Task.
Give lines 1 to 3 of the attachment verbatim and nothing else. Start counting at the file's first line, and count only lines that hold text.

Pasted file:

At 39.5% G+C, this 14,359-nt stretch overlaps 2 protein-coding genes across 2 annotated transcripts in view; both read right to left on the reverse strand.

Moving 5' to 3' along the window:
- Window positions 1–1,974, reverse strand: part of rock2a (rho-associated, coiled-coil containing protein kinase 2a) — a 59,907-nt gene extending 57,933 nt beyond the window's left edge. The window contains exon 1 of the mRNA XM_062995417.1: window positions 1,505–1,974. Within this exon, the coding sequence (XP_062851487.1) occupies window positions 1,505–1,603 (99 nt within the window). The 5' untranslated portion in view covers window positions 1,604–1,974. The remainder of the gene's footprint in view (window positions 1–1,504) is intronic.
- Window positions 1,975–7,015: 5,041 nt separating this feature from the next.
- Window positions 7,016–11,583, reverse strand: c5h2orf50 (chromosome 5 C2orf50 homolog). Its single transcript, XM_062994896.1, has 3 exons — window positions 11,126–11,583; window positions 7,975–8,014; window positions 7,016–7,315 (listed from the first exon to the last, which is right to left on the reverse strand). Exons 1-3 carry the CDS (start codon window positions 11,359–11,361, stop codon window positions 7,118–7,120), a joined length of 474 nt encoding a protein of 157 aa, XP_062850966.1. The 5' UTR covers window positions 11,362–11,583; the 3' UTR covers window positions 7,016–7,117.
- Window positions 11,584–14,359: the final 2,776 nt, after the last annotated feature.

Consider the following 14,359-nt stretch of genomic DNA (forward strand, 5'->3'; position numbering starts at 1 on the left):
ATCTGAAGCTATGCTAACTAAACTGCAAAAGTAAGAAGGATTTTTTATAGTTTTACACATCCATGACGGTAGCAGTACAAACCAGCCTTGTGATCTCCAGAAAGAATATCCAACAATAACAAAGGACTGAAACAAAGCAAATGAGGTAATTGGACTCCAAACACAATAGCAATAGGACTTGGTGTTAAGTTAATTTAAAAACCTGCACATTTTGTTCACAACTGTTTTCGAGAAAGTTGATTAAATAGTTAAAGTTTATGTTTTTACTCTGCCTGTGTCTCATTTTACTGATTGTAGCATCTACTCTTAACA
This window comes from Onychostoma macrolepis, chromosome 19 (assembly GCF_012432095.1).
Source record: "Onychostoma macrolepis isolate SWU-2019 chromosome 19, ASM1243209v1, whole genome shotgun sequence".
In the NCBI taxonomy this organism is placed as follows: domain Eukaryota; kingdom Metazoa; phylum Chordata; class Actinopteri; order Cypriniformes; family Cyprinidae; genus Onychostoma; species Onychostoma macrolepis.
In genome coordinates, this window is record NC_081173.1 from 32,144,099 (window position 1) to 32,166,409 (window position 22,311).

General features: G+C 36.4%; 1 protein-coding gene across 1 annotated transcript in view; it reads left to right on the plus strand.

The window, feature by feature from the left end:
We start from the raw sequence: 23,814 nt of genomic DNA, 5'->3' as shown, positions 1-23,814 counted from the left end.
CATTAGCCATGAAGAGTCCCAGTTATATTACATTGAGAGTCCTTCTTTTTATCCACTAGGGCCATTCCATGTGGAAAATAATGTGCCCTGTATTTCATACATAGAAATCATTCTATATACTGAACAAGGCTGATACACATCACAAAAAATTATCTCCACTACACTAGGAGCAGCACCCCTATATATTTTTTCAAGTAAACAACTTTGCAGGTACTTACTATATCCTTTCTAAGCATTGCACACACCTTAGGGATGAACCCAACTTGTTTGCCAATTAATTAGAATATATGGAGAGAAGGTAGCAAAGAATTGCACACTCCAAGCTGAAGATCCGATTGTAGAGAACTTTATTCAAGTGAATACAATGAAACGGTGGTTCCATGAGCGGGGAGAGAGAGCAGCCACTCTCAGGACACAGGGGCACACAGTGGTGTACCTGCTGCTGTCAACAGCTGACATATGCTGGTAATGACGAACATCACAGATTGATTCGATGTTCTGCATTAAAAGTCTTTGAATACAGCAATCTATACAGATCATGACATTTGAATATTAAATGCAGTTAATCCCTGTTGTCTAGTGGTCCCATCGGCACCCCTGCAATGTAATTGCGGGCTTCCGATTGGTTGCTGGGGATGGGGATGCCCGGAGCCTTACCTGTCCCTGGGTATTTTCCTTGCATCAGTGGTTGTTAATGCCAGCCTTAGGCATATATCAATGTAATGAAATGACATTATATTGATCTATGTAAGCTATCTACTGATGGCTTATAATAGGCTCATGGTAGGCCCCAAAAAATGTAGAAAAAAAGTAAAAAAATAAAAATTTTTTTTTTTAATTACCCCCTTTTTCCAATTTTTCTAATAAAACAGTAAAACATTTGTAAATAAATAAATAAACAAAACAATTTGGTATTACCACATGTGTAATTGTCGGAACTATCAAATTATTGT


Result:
At 39.5% G+C, this 14,359-nt stretch overlaps 2 protein-coding genes across 2 annotated transcripts in view; both read right to left on the reverse strand.

Moving 5' to 3' along the window:
- Window positions 1–1,974, reverse strand: part of rock2a (rho-associated, coiled-coil containing protein kinase 2a) — a 59,907-nt gene extending 57,933 nt beyond the window's left edge. The window contains exon 1 of the mRNA XM_062995417.1: window positions 1,505–1,974. Within this exon, the coding sequence (XP_062851487.1) occupies window positions 1,505–1,603 (99 nt within the window). The 5' untranslated portion in view covers window positions 1,604–1,974. The remainder of the gene's footprint in view (window positions 1–1,504) is intronic.